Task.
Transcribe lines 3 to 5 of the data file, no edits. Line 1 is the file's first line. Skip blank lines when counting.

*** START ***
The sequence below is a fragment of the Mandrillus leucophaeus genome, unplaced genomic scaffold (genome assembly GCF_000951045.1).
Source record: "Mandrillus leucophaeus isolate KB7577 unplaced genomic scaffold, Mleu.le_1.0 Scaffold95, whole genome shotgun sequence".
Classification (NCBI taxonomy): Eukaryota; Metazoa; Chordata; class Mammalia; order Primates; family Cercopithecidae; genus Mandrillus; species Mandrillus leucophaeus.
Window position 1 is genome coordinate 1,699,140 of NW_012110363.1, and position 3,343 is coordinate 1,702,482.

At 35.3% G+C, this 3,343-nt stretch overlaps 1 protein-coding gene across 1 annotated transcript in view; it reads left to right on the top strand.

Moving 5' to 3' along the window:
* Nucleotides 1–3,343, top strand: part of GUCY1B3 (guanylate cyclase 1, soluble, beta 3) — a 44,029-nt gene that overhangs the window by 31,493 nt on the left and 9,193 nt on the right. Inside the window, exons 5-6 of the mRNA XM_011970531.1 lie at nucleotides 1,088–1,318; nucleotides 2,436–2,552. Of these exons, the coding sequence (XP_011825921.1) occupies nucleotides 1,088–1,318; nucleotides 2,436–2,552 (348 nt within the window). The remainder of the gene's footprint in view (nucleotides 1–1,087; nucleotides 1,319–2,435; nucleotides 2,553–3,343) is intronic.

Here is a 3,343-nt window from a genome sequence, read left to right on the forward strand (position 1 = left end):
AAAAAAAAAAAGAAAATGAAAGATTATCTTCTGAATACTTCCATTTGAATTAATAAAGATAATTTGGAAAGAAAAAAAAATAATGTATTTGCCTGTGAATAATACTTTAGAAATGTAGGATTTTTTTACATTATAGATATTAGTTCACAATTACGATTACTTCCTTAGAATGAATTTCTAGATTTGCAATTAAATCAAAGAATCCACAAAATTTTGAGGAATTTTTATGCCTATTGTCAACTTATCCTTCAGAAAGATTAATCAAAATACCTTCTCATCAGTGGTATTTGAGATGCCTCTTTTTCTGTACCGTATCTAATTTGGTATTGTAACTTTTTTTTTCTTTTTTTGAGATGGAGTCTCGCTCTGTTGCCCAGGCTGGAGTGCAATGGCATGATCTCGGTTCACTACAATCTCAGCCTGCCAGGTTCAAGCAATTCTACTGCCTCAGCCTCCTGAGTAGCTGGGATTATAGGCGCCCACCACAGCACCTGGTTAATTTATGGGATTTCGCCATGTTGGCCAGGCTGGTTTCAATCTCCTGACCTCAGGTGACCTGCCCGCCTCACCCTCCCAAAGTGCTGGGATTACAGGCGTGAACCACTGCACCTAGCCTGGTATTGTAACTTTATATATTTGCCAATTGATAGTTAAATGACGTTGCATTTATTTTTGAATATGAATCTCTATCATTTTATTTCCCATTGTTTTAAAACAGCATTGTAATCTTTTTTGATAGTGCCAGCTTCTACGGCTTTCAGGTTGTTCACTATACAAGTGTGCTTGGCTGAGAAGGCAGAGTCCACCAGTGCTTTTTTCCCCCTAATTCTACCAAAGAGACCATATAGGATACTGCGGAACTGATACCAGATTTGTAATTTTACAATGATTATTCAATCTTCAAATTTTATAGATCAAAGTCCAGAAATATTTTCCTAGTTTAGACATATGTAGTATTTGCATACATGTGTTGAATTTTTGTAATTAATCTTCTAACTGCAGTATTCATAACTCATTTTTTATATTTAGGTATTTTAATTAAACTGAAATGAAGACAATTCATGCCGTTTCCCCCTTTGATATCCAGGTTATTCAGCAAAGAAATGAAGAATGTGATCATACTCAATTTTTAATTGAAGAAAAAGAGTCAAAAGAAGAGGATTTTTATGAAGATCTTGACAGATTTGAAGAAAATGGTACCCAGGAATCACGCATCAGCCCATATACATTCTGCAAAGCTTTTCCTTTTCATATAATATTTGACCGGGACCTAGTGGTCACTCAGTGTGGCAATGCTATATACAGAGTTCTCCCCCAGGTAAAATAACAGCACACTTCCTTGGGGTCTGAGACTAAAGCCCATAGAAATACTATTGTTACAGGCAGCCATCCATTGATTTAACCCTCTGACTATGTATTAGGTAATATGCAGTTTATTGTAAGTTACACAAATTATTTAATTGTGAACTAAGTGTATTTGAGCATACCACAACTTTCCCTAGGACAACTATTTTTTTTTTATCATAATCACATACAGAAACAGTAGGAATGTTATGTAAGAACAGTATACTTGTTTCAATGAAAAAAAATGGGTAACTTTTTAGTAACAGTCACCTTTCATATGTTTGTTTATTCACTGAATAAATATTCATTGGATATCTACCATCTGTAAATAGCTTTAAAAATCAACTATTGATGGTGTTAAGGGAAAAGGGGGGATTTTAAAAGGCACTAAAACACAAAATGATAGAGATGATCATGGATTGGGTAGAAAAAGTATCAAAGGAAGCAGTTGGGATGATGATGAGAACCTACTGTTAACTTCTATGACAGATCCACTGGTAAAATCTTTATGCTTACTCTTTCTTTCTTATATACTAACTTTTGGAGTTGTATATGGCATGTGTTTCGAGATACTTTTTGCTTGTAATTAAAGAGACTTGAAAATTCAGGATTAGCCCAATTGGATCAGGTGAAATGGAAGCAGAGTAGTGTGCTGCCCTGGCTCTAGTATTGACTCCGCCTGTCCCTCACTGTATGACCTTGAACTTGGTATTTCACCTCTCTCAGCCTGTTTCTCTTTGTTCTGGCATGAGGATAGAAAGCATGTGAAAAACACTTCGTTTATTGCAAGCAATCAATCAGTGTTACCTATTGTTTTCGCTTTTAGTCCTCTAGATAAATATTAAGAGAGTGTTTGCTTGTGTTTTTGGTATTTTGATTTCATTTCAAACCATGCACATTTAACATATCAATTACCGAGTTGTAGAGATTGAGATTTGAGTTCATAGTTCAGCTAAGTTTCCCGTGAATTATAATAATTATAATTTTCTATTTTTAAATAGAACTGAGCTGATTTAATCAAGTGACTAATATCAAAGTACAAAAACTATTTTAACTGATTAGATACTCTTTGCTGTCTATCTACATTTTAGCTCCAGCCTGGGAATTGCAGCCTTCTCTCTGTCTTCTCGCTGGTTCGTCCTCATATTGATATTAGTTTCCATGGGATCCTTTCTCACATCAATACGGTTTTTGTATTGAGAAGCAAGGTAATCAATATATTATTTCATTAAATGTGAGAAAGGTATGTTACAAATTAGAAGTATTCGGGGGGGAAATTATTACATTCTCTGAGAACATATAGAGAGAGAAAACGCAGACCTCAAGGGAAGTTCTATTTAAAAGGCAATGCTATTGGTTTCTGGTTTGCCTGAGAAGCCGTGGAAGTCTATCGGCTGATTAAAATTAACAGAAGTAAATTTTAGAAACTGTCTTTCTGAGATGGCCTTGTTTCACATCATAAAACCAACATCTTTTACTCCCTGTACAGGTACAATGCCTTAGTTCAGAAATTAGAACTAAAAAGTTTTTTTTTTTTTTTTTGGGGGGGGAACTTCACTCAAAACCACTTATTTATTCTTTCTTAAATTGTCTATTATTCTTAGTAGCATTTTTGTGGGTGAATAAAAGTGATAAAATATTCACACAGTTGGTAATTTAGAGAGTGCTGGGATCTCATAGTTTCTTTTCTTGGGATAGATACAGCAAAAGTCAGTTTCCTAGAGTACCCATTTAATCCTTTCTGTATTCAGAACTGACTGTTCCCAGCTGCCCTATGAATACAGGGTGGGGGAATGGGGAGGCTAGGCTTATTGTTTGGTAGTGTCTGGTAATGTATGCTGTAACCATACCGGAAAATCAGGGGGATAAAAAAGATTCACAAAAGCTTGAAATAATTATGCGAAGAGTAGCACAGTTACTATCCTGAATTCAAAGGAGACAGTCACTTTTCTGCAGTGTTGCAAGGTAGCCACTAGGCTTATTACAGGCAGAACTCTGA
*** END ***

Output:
Classification (NCBI taxonomy): Eukaryota; Metazoa; Chordata; class Mammalia; order Primates; family Cercopithecidae; genus Mandrillus; species Mandrillus leucophaeus.
Window position 1 is genome coordinate 1,699,140 of NW_012110363.1, and position 3,343 is coordinate 1,702,482.

At 35.3% G+C, this 3,343-nt stretch overlaps 1 protein-coding gene across 1 annotated transcript in view; it reads left to right on the top strand.